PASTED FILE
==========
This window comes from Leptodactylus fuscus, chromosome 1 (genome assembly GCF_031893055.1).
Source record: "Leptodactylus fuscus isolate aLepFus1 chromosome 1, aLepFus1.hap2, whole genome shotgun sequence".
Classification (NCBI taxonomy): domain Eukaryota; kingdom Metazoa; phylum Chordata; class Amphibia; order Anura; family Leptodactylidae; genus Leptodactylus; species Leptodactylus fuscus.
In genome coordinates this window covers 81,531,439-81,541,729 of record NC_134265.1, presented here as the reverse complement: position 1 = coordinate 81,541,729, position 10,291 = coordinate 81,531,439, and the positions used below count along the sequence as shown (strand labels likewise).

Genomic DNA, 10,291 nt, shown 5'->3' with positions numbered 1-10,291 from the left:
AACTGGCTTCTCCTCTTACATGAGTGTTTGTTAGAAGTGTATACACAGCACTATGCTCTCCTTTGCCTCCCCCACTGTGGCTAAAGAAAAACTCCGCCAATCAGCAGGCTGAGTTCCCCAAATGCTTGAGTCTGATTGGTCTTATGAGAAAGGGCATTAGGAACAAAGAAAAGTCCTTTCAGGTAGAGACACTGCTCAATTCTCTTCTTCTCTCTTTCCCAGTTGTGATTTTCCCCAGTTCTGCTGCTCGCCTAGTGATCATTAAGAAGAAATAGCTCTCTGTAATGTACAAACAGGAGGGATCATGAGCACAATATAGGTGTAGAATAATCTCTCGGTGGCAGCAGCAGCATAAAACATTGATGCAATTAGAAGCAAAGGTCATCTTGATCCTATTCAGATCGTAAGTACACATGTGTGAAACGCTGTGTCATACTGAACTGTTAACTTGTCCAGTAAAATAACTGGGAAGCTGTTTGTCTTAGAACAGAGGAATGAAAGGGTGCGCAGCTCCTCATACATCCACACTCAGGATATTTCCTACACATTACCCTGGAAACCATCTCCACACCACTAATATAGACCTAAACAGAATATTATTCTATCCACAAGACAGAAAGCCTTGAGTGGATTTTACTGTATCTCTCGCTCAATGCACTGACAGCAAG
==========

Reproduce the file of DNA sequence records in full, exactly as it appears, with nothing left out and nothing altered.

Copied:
This window comes from Leptodactylus fuscus, chromosome 1 (genome assembly GCF_031893055.1).
Source record: "Leptodactylus fuscus isolate aLepFus1 chromosome 1, aLepFus1.hap2, whole genome shotgun sequence".
Classification (NCBI taxonomy): domain Eukaryota; kingdom Metazoa; phylum Chordata; class Amphibia; order Anura; family Leptodactylidae; genus Leptodactylus; species Leptodactylus fuscus.
In genome coordinates this window covers 81,531,439-81,541,729 of record NC_134265.1, presented here as the reverse complement: position 1 = coordinate 81,541,729, position 10,291 = coordinate 81,531,439, and the positions used below count along the sequence as shown (strand labels likewise).

Genomic DNA, 10,291 nt, shown 5'->3' with positions numbered 1-10,291 from the left:
AACTGGCTTCTCCTCTTACATGAGTGTTTGTTAGAAGTGTATACACAGCACTATGCTCTCCTTTGCCTCCCCCACTGTGGCTAAAGAAAAACTCCGCCAATCAGCAGGCTGAGTTCCCCAAATGCTTGAGTCTGATTGGTCTTATGAGAAAGGGCATTAGGAACAAAGAAAAGTCCTTTCAGGTAGAGACACTGCTCAATTCTCTTCTTCTCTCTTTCCCAGTTGTGATTTTCCCCAGTTCTGCTGCTCGCCTAGTGATCATTAAGAAGAAATAGCTCTCTGTAATGTACAAACAGGAGGGATCATGAGCACAATATAGGTGTAGAATAATCTCTCGGTGGCAGCAGCAGCATAAAACATTGATGCAATTAGAAGCAAAGGTCATCTTGATCCTATTCAGATCGTAAGTACACATGTGTGAAACGCTGTGTCATACTGAACTGTTAACTTGTCCAGTAAAATAACTGGGAAGCTGTTTGTCTTAGAACAGAGGAATGAAAGGGTGCGCAGCTCCTCATACATCCACACTCAGGATATTTCCTACACATTACCCTGGAAACCATCTCCACACCACTAATATAGACCTAAACAGAATATTATTCTATCCACAAGACAGAAAGCCTTGAGTGGATTTTACTGTATCTCTCGCTCAATGCACTGACAGCAAG